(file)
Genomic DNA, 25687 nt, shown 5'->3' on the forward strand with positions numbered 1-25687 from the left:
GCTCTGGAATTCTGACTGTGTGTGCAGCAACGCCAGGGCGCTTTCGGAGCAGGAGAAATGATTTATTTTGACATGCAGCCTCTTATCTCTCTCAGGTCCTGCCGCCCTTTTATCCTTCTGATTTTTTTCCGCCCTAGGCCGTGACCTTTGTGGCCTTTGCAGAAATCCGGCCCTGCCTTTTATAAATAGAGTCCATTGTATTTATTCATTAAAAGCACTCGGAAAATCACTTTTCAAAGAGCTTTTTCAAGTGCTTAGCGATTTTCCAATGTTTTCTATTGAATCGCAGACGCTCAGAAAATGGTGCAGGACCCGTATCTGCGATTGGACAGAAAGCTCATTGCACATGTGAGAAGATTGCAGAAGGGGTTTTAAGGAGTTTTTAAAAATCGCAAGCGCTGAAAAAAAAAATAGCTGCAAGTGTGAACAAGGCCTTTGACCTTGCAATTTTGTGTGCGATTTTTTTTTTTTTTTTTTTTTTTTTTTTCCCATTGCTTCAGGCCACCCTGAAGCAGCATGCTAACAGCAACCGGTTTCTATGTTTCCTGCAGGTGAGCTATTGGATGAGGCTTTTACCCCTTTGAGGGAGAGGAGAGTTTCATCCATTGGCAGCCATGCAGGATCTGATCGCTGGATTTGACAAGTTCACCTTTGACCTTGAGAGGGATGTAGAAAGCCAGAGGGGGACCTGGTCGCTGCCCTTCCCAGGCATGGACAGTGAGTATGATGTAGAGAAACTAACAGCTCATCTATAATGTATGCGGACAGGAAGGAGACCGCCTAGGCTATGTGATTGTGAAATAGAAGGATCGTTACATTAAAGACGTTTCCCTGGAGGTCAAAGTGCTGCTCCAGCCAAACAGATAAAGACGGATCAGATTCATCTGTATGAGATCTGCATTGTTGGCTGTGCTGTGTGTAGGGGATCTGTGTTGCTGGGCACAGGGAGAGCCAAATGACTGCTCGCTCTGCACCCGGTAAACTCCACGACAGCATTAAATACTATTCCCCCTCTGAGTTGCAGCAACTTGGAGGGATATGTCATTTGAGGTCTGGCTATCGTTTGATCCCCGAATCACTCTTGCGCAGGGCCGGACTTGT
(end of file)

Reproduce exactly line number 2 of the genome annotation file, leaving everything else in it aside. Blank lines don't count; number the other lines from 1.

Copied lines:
GCTCTGGAATTCTGACTGTGTGTGCAGCAACGCCAGGGCGCTTTCGGAGCAGGAGAAATGATTTATTTTGACATGCAGCCTCTTATCTCTCTCAGGTCCTGCCGCCCTTTTATCCTTCTGATTTTTTTCCGCCCTAGGCCGTGACCTTTGTGGCCTTTGCAGAAATCCGGCCCTGCCTTTTATAAATAGAGTCCATTGTATTTATTCATTAAAAGCACTCGGAAAATCACTTTTCAAAGAGCTTTTTCAAGTGCTTAGCGATTTTCCAATGTTTTCTATTGAATCGCAGACGCTCAGAAAATGGTGCAGGACCCGTATCTGCGATTGGACAGAAAGCTCATTGCACATGTGAGAAGATTGCAGAAGGGGTTTTAAGGAGTTTTTAAAAATCGCAAGCGCTGAAAAAAAAAATAGCTGCAAGTGTGAACAAGGCCTTTGACCTTGCAATTTTGTGTGCGATTTTTTTTTTTTTTTTTTTTTTTTTTTTCCCATTGCTTCAGGCCACCCTGAAGCAGCATGCTAACAGCAACCGGTTTCTATGTTTCCTGCAGGTGAGCTATTGGATGAGGCTTTTACCCCTTTGAGGGAGAGGAGAGTTTCATCCATTGGCAGCCATGCAGGATCTGATCGCTGGATTTGACAAGTTCACCTTTGACCTTGAGAGGGATGTAGAAAGCCAGAGGGGGACCTGGTCGCTGCCCTTCCCAGGCATGGACAGTGAGTATGATGTAGAGAAACTAACAGCTCATCTATAATGTATGCGGACAGGAAGGAGACCGCCTAGGCTATGTGATTGTGAAATAGAAGGATCGTTACATTAAAGACGTTTCCCTGGAGGTCAAAGTGCTGCTCCAGCCAAACAGATAAAGACGGATCAGATTCATCTGTATGAGATCTGCATTGTTGGCTGTGCTGTGTGTAGGGGATCTGTGTTGCTGGGCACAGGGAGAGCCAAATGACTGCTCGCTCTGCACCCGGTAAACTCCACGACAGCATTAAATACTATTCCCCCTCTGAGTTGCAGCAACTTGGAGGGATATGTCATTTGAGGTCTGGCTATCGTTTGATCCCCGAATCACTCTTGCGCAGGGCCGGACTTGT